Online children’s education company Age of Learning will pay $10 million under a proposed settlement order reached with the Federal Trade Commission on Wednesday to resolve charges that it billed tens of thousands of consumers for renewed memberships without their consent. 

Age of Learning operates the membership-based online learning tool ABCmouse Early Learning Academy designed for children between 2 and 8 years old.

“ABCmouse didn’t clearly tell parents that their subscriptions would renew automatically, and then the company made it very difficult for them to cancel,” said Andrew Smith, director of the FTC’s Bureau of Consumer Protection, in a press release. “People are relying more than ever on remote learning and other online services, and companies need to be up-front about automatic renewals and get permission before charging customers.”

In his statement, FTC Commissioner Rohit Chopra pointed out that this practice goes beyond ABCmouse’s tactics. “Dark patterns exist across the internet,” he said. “Online services employ user experience designers who optimize design to ensure that sign-up flows are easy. But, the seedier side of the user experience designer’s job is to frustrate users when it comes to ending a subscription or deleting an account, or by deceiving users directly.”

Chopra cited other companies—like Uber, Microsoft, Google, and Facebook—that allegedly engage in similar tactics. “Digital deception should not be a viable American business model,” he said. “If the Federal Trade Commission aspires to be a credible watchdog of digital markets, the agency must deploy these tools to go after large firms that make millions, or even billions, through tricking and trapping users through dark patterns.”

“We cannot replicate the whack-a-mole strategy that we have pursued on pressing issues like fake reviews, digital disinformation, and data protection,” he added. “Instead, we need to methodically use all of our tools to shine a light on unlawful digital dark patterns, and we need to contain the spread of this popular, profitable, and problematic business practice.”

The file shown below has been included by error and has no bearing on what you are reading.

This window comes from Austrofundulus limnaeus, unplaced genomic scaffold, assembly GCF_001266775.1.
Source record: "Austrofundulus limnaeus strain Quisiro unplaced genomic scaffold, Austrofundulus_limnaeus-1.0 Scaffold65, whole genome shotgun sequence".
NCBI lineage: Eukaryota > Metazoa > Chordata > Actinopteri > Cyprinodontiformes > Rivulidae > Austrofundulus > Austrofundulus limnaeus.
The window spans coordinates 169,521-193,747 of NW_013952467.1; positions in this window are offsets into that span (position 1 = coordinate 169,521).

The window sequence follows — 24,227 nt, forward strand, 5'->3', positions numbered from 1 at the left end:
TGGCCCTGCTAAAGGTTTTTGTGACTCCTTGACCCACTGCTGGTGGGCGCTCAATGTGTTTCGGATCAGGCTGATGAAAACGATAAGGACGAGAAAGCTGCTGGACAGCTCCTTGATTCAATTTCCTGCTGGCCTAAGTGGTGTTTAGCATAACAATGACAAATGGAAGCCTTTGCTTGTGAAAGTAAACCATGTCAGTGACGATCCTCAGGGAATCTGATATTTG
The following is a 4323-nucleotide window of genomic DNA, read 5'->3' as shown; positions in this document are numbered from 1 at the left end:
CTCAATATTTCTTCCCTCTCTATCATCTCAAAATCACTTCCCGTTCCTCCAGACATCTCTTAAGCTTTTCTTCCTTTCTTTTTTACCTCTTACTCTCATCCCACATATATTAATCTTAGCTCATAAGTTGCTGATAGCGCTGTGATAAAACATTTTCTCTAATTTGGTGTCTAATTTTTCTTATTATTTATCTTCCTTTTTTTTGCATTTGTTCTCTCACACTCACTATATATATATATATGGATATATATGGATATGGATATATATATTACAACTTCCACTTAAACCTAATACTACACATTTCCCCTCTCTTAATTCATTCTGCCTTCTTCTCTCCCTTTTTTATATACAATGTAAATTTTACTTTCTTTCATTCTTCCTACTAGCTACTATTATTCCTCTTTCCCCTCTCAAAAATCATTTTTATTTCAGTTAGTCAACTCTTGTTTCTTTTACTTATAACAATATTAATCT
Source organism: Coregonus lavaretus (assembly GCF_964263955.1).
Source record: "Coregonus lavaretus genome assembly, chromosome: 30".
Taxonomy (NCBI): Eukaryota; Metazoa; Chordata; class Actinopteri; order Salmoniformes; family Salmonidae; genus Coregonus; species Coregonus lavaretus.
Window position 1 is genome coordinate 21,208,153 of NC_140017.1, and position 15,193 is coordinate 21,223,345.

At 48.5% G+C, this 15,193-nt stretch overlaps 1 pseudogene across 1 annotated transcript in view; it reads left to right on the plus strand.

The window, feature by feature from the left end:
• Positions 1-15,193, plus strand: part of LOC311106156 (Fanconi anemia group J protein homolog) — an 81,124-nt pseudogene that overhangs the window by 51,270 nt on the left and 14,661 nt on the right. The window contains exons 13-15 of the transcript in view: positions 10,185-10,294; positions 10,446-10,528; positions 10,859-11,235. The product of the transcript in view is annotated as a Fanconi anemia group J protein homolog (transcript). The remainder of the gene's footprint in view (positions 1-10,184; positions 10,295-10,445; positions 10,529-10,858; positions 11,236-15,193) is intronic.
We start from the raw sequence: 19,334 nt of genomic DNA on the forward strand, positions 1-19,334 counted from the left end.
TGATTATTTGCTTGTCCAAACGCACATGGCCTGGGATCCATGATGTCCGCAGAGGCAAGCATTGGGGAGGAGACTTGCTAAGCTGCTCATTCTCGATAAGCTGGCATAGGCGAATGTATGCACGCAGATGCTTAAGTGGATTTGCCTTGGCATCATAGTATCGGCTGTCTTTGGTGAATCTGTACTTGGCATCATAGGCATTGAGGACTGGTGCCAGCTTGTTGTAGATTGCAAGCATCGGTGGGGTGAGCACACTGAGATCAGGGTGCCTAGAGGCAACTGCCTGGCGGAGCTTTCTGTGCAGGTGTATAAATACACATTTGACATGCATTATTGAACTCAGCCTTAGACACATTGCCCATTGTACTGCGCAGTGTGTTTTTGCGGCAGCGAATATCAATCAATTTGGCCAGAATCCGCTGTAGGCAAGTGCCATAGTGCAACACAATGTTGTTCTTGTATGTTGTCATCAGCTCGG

‘Roach motel’

“ABCmouse was undoubtedly a roach motel,” said Chopra. “Through the dark patterns detailed in the FTC’s complaint, ABCmouse deployed tricks to lure families into signing up for its service, and traps to prevent them from cancelling.”

According to the FTC, the company failed to adequately disclose key membership terms when marketing ABCmouse to consumers from 2015 until at least 2018. ABCmouse advertised “Special Offer” 12-month memberships for $59.95 but “failed to disclose material information about these and other term memberships, including that they automatically renew,” the complaint states.

The FTC’s complaint further alleges ABCmouse made it difficult to cancel automatic renewals. According to the complaint, consumers who tried to cancel by calling, e-mailing, or submitting a customer support form were, instead, required “to find and navigate a lengthy and confusing cancellation path that repeatedly discouraged consumers from canceling and, in many instances, resulted in consumers being billed again without their consent,” the complaint states.